Asian photographers who live and work in Asia, and especially in developing countries like Myanmar, don’t often get much attention in the West. This is now beginning to change, but only slowly. One such photographer breaking through is Burma’s most famous all around lensman, Kyaw Kyaw Winn.
Sebastião Salgado is a world famous photographer, who needs no introduction. He is certainly the most illustrious photographer in Brazil and, perhaps, one of the most known in the world. Besides authoring more than 30 photo books and winning numerous international awards (World Press Photo, Photography of the Year by the American Society of Magazine, Photojournalist of the Year, Visa Dór, Photography Book of the Year), Salgado was president of the Magnum agency in Europe for several years. However, to enumerate his prizes is not the goal here.
Hello, my name is Rick Keller. I am an amateur photographer who lives in San Diego, CA, one of many readers of Photography Life, and an occasional participant in its forums. Recently, after having participated in the Photography Life Photo Critique forum and Weekly Critique Section, Nasim Mansurov graciously and enthusiastically extended me an invitation to write a guest article for Photography Life to share more of my film work and discuss the tools and methodology that I use. I wholeheartedly accepted the invitation. As I pondered this task, it was immediately apparent that I could write such an article in a variety of ways, each of which might lead to a discussion of additional subtopics in both general photography and film photography. As I contemplated a specific topic to discuss, I felt that it would be more meaningful and productive to write an article that is both interesting and educational as opposed to a prosaic description of a few photographs and the choices of tools. As tempting as it is to delve straight into a detailed description of his/her work in photography, I concluded that I could not in good conscious write a pure show-and-tell article on my film exploits without first describing my general approach to photography – an approach that is grounded in classic teachings, shapes my contemplative process, guides why and how I choose my compositions, and ultimately determines the subsequent process of making the print. Then, and only then, would I feel comfortable writing a dedicated article on my film work. Thus, after much deliberation, this is how I decided to proceed with this invitation. In this essay, I will briefly discuss the history of a fundamental, yet still under-emphasized, concept in photography along with an integral (and underrated) tool that epitomizes this concept. Subsequently, in a follow-up article, I plan to share an essay that chronicles one of my of most cherished photographs and which I believe illustrates the emotional and creative process of visualization. And in a third follow-up article, I will share a select group of photographs that I have made on film and briefly describe the technical process involved and the ancillary services that I use for development, scanning, printing, as well as introduce other subtopics for a future discussion.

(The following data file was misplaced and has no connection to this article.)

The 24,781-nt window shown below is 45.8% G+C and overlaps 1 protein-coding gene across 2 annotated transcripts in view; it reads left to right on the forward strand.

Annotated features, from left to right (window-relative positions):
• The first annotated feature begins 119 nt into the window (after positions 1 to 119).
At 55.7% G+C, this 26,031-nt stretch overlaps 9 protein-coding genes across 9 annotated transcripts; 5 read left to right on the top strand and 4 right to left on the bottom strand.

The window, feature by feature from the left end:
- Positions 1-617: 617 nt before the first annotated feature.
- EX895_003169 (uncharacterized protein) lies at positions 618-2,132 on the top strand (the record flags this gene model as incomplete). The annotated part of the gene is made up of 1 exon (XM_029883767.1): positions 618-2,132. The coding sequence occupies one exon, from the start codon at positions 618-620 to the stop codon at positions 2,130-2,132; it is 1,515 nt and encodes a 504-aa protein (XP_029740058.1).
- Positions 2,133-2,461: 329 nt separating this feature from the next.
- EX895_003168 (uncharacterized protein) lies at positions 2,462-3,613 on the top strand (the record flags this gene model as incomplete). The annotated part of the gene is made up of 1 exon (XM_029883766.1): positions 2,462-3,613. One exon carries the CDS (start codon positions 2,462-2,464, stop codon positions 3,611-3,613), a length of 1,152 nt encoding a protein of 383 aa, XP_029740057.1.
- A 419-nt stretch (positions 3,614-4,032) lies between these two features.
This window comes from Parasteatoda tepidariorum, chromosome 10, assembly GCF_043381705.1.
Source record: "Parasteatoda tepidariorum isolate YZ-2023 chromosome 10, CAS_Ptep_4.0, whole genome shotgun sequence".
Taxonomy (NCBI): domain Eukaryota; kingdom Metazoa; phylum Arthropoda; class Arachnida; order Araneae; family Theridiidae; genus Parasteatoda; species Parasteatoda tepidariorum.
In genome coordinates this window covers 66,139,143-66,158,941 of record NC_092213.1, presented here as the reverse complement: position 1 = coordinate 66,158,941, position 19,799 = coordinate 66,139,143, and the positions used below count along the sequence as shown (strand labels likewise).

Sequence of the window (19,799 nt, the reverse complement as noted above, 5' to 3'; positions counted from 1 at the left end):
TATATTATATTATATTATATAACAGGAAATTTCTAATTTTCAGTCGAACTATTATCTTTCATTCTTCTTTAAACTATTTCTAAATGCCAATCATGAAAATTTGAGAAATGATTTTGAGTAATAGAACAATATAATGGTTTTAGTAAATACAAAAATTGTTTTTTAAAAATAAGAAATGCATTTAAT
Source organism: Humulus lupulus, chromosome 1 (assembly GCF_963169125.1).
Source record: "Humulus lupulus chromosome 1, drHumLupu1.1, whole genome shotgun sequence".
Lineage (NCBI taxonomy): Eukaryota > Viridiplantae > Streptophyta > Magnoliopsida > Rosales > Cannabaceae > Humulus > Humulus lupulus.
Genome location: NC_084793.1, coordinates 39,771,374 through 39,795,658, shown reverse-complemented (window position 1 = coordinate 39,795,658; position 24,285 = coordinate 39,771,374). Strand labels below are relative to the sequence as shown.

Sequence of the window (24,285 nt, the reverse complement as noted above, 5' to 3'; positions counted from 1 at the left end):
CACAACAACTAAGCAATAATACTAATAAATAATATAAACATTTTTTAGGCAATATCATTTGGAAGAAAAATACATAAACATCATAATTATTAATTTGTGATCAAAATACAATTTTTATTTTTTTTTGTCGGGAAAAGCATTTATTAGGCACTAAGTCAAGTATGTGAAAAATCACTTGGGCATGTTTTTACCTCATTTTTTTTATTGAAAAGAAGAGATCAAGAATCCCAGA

In this article, Patrick Downs is providing very useful portrait photography tips to our readers, sharing his experience and beautiful images that he has taken as a professional photographer. As a photojournalist for 25 years and shooting for much longer, I may have a different or expanded definition of what a portrait is, and what it takes to produce them. There are genres of portraiture, of course, such as: editorial, corporate, commercial/retail, documentary or candid, and illustrative portraits. With some you exercise almost no control (e.g., William Albert Allard), and with others almost total control (e.g., Annie Leibovitz). There is no right or wrong answer … the photographer chooses their style! There are many photographers whose portraits I love, and not all of them are pure portrait photographers. Allard is a documentary photographer, but his found portraits are wonderful. Annie L. imposes her will on her subjects, but the results are fascinating and something I’d love to be able to do. If I were to pick my top 3 pure portraitists, it might be Arnold Newman, Gregory Heisler, and Annie L, in no special order. I went back and read my Arnold Newman’s “One Mind’s Eye” the other day, and was struck by how many of his images don’t use “perfect” light by today’s standards, but so many are amazing. This one, of Igor Stravinsky, is still one of the most brilliant photo portraits ever taken, I think. It’s interesting to know that Greg Heisler was one of Newman’s last assistants.
We received a short video from one of our readers, Christopher Tobutt, who wanted us to share the photographic work of an ordinary nanny from Chicago. Vivian Maier turned out to be quite a secret street photographer, even before the term existed. Her work was discovered right before she passed away. Take a look at some of the great shots from her below.